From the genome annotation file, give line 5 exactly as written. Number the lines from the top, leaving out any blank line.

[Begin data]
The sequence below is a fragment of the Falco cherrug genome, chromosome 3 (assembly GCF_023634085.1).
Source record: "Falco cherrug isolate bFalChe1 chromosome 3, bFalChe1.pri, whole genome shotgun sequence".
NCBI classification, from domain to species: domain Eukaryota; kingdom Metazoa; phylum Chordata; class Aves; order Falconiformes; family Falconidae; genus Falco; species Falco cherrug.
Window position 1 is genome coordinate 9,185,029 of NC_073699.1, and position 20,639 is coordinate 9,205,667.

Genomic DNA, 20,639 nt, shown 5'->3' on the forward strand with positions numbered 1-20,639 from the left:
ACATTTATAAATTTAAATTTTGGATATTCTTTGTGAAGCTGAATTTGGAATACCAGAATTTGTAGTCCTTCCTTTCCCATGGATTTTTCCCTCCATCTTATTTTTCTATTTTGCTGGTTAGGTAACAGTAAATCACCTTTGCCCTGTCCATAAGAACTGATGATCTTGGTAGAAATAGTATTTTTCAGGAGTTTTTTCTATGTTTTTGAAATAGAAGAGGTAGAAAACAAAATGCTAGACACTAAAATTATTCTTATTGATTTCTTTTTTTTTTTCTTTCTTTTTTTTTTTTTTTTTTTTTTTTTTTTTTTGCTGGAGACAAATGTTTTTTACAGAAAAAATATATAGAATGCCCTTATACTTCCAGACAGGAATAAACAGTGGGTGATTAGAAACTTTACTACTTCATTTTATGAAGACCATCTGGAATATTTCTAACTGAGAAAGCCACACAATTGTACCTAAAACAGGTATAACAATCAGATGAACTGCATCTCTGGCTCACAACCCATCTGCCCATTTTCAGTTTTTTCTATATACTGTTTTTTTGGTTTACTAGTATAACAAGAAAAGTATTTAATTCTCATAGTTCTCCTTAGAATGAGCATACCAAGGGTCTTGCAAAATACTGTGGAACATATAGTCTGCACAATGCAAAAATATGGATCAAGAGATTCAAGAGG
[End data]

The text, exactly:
Genomic DNA, 20,639 nt, shown 5'->3' on the forward strand with positions numbered 1-20,639 from the left: